Let me remind you that all is not well in our homeland. There are problems with security, electricity, water, medicine and jobs. Hundreds of thousands of our people in our homeland live in fear and uncertainty. We hope that there will be peace and progress in Iraq. However, if God forbid and conditions deteriorate, we may face a situation much worse than in 1991 when our people fled to the mountains of Turkey. Remember that in our homeland, we always get much less than our share of the good times and manifold our share of the bad times. We are easy targets for those who are full of hate, ignorance and fanaticism, and those who look upon our people with greed. That is why we have to be prepared to safeguard our rights and to safeguard our achievements in North Iraq. We have to be prepared to aid our people. Our stores must be full. Remember, never again should we be unprepared and unable to help if, God forbid, our people fall into crises, sorrow and persecution.
That is why I call upon you tonight to come forward and support the noble work of the Assyrian Aid Society. Rollup your sleeves and put your shoulders to this heavy yoke that this society has chosen to carry. I invite you to show your love of our people and to aid them, so that we be worthy when our Lord Jesus Christ comes a second time and turns to his right and says "I was hungry and you gave me food; I was thirsty and you gave me drink; I was naked and you clothed me." I invite you to show your love of our people and to aid them. The cause is right, the time is now and the AAS is worthy of our trust. For, if not us, then who? If not now, then when? I invite you to donate all you can. Then come back and donate some more. It will honor our forefathers, it will fill our hearts with joy and our people will thank us.
God bless and protect you.
ADM MEMBER KILLED IN BASRA
(ZNDA: London) Mr. Sargon Nano, the Assyrian Democratic Movement (Zowaa) representative in Basra, was killed in Basra on Tuesday 18 November. Mr. Nano had just arrived in Basra Airport and was being driven to the ADM headquarters when three Iraqi men dressed in police uniform stopped his vehicle. Mr. Nano and his driver were asked to step out of their vehicle, at which point the driver was badly beaten, resulting in broken arm and leg. Mr. Nano was kidnapped and then shot and killed. His body was found in a local Basra neighbourhood, known as Hayania.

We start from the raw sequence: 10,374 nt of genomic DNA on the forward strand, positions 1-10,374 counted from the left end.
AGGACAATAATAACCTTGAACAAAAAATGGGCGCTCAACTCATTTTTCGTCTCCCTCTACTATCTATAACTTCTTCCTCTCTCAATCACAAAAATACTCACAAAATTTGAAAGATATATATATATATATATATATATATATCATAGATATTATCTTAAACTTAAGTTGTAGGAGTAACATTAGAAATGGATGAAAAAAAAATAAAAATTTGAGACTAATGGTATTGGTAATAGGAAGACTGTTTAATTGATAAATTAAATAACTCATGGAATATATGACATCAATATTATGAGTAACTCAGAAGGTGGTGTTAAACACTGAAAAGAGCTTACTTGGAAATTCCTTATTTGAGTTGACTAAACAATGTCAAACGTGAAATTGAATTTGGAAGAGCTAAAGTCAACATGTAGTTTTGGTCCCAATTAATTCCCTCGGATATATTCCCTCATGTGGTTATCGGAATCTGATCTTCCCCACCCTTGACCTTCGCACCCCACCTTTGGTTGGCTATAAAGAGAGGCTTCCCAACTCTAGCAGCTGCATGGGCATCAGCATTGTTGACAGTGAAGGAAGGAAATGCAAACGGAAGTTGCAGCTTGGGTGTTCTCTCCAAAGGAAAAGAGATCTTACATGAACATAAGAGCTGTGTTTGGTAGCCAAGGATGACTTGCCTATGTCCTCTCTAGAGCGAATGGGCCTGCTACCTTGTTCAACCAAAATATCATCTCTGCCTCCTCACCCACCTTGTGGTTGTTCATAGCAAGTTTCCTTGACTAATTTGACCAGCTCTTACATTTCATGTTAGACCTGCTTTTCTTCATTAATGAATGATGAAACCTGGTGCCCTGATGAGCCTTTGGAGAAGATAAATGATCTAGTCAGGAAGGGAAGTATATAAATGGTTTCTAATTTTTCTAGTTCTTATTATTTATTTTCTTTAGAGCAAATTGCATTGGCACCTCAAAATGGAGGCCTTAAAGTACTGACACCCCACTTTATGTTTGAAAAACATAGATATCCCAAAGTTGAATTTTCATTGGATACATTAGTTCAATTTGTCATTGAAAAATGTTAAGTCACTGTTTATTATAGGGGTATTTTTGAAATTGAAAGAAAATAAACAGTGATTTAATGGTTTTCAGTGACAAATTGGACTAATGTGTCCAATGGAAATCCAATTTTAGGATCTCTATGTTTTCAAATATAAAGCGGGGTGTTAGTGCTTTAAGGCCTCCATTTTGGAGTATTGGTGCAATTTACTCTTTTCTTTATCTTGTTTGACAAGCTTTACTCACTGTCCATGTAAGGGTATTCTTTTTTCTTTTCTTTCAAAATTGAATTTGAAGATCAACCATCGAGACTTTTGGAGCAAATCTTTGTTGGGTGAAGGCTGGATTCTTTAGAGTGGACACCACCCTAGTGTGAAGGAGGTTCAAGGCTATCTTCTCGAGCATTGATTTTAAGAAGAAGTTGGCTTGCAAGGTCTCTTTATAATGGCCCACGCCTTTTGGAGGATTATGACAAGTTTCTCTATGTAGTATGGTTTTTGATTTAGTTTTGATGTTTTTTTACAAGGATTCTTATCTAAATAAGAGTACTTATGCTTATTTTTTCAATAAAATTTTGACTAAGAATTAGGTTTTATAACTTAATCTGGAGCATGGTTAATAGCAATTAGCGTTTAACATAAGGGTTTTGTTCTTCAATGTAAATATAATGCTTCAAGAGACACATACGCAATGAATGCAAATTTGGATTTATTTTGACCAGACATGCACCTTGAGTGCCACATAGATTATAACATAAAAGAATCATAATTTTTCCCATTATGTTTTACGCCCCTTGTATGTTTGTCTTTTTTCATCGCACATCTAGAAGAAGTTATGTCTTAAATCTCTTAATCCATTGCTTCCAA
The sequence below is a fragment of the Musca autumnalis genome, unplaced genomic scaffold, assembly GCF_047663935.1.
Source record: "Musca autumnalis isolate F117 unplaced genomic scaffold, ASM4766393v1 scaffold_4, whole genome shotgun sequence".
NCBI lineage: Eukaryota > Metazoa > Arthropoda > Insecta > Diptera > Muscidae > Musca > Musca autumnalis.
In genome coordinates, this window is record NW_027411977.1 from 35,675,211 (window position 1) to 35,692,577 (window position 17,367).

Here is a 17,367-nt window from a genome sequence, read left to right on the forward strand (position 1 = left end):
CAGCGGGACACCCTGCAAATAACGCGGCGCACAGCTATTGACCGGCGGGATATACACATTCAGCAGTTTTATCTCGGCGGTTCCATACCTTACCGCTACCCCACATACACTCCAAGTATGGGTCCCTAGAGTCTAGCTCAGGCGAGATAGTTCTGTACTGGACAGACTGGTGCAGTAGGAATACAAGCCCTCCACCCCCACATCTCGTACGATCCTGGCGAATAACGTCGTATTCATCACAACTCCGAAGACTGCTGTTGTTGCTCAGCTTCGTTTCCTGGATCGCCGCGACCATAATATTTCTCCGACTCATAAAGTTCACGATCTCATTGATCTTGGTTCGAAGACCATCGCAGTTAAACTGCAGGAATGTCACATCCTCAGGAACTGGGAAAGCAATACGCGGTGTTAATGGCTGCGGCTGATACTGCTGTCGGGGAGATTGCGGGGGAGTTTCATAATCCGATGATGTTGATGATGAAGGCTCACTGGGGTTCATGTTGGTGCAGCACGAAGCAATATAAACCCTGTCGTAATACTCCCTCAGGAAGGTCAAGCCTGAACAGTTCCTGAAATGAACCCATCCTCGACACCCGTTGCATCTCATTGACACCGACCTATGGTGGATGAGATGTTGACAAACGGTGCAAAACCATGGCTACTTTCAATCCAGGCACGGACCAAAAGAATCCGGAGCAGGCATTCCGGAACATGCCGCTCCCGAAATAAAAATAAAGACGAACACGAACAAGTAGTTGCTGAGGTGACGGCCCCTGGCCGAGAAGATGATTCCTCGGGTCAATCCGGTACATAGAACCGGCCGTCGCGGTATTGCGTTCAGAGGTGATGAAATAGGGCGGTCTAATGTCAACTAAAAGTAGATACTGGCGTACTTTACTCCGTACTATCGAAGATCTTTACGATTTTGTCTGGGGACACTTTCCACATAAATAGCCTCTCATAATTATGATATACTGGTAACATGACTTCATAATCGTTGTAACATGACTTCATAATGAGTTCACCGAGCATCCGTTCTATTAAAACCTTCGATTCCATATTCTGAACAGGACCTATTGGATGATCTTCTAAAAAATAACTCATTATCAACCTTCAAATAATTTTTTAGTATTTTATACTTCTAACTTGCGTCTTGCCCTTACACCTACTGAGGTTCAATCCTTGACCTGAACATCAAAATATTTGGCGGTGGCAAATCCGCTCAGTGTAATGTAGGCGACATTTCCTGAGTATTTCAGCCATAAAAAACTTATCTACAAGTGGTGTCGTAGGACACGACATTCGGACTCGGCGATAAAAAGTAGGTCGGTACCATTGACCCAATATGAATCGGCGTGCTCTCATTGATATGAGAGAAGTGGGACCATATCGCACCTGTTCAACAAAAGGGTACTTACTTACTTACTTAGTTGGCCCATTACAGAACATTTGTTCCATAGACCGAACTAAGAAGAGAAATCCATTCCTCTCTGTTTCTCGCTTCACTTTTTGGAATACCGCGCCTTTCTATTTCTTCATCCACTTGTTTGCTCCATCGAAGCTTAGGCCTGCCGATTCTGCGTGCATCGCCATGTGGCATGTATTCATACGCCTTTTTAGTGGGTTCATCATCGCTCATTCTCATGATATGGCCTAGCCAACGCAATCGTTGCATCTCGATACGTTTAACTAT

Lewya Sargon Nano was 48 years old, married with 2 children. An ADM investigation unitl was dispatched to Basra to collect more information on the causes of this act of terror.
YONADAM KANNA VISITS IRAN, TO MEET WITH ASSYRIANS IN TEHRAN
Mr. Yonadam Kanna, the representative of the Assyrian Chaldean Christians of Iraq and the Secretary General of ADM (Zowaa), and a few other members of the Iraqi Governing Council including Mr. Jalal Talabani are in Iran this week to meet with President Khatami and other high-officials of that country. The heads of the two neighboring countries will discuss political and economic cooperation between Iran and Iraq.
Iran's Foreign Minister, Kamal Kharrazi, received the Iraqi Governing Council members at Tehran’s Mehrabad Airport on Monday, and commented that the two-day visit was a good opportunity to boost bilateral ties.
President Mohammad Khatami, for the first time, expressly recognized the US-backed interim Governing Council after meeting with them.
Mr. Yonadam Kanna will address the Assyrian people in Tehran on 18 November 7.30pm, at the "Hall of Motwa d’Atorayeh" in Tehran.
Later this week, the Iraqi delegation is due to visit Turkey for similar high-level talks.
Posted on Fri, Nov. 14, 2003
(ZNDA: Mosul) Louis Sako was ordained last Friday as the Chaldean Catholic archbishop of the northern city of Kirkuk in a ceremony that featured hymns, Bible verses and prayers for peace.
Sako was selected last year by a Chaldean synod in Baghdad. Previously based in Mosul, another northern city, he has a Ph.D in history and a master's degree in Islamic jurisprudence.
He said he hopes to use his position to help bring about reconciliation and a "culture of peace."
"It's an occasion to serve more my people - I mean all the Iraqi people," Sako told the Associated Press.